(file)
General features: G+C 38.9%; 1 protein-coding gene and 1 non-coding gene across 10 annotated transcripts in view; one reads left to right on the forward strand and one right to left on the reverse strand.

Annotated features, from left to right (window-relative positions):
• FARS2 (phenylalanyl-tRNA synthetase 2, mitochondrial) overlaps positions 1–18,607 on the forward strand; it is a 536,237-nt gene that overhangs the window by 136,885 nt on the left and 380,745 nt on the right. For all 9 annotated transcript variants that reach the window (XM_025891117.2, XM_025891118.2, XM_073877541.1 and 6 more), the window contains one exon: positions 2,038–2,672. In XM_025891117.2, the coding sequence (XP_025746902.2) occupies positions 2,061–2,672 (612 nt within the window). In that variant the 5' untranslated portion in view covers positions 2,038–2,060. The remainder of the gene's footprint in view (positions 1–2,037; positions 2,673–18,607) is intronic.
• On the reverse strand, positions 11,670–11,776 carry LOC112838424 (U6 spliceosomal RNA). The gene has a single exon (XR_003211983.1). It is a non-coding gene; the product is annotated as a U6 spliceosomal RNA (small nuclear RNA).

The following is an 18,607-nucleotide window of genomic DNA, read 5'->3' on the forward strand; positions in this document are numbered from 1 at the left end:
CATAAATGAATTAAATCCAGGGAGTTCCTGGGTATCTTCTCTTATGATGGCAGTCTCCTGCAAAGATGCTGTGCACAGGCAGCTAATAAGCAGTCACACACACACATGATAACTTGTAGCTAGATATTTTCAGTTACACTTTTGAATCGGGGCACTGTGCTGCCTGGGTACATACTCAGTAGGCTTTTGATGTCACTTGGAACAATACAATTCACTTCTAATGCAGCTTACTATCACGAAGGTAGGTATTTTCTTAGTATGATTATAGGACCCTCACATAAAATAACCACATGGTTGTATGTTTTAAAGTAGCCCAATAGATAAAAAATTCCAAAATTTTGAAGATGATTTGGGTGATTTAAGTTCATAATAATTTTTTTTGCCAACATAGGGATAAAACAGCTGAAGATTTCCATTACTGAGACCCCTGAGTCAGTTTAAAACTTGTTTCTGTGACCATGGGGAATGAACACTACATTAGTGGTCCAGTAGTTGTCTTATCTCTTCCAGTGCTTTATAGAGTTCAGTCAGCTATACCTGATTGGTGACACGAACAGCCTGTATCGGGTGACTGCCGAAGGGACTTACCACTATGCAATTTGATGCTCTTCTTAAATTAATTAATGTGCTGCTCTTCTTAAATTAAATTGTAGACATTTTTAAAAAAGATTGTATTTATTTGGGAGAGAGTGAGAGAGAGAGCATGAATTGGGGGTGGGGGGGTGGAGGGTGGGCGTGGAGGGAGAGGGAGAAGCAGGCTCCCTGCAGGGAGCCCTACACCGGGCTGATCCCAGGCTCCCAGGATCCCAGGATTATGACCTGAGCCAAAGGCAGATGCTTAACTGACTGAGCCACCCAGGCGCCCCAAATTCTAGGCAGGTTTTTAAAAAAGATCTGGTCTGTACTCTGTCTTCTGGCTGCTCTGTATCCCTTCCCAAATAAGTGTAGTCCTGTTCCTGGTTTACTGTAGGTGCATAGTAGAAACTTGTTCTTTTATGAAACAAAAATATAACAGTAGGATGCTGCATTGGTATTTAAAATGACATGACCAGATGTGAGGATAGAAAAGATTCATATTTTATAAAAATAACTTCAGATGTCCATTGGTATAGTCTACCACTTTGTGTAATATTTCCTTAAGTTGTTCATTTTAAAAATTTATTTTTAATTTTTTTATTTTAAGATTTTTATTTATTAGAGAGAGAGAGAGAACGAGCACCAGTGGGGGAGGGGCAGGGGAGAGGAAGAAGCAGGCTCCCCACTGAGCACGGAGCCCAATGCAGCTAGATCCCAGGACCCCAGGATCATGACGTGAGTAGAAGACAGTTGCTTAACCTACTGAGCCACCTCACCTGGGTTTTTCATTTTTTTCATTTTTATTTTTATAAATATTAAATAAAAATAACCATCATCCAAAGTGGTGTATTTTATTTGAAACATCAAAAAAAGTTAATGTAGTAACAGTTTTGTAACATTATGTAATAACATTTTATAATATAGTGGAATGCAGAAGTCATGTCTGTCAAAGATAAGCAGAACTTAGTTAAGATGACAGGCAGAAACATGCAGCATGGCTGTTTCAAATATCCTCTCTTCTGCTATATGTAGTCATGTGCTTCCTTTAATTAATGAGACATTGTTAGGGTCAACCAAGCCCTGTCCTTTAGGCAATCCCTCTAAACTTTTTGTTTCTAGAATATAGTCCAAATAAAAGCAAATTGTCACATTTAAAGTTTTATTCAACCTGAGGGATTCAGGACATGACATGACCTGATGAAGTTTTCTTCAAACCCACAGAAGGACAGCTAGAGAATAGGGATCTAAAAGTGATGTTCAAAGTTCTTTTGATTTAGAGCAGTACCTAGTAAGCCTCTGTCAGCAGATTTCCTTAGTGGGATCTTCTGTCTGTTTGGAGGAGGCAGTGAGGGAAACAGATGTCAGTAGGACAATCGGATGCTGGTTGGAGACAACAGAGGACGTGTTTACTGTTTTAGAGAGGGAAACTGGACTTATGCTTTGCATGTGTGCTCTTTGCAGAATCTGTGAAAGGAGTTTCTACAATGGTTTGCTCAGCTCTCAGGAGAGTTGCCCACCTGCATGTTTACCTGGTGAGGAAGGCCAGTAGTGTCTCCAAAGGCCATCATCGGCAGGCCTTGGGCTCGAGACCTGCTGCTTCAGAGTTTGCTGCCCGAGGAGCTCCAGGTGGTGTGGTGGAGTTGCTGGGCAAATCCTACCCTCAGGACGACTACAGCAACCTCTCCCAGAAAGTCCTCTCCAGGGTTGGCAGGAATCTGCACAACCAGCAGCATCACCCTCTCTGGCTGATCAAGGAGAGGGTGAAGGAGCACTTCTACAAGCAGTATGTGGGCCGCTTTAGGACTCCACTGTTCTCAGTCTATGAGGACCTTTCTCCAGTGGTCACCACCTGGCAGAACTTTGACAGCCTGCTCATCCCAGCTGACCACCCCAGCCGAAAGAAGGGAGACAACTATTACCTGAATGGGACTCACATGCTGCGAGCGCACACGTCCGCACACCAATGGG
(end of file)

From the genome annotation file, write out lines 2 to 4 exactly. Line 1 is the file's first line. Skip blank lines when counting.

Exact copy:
Annotated features, from left to right (window-relative positions):
• FARS2 (phenylalanyl-tRNA synthetase 2, mitochondrial) overlaps positions 1–18,607 on the forward strand; it is a 536,237-nt gene that overhangs the window by 136,885 nt on the left and 380,745 nt on the right. For all 9 annotated transcript variants that reach the window (XM_025891117.2, XM_025891118.2, XM_073877541.1 and 6 more), the window contains one exon: positions 2,038–2,672. In XM_025891117.2, the coding sequence (XP_025746902.2) occupies positions 2,061–2,672 (612 nt within the window). In that variant the 5' untranslated portion in view covers positions 2,038–2,060. The remainder of the gene's footprint in view (positions 1–2,037; positions 2,673–18,607) is intronic.
• On the reverse strand, positions 11,670–11,776 carry LOC112838424 (U6 spliceosomal RNA). The gene has a single exon (XR_003211983.1). It is a non-coding gene; the product is annotated as a U6 spliceosomal RNA (small nuclear RNA).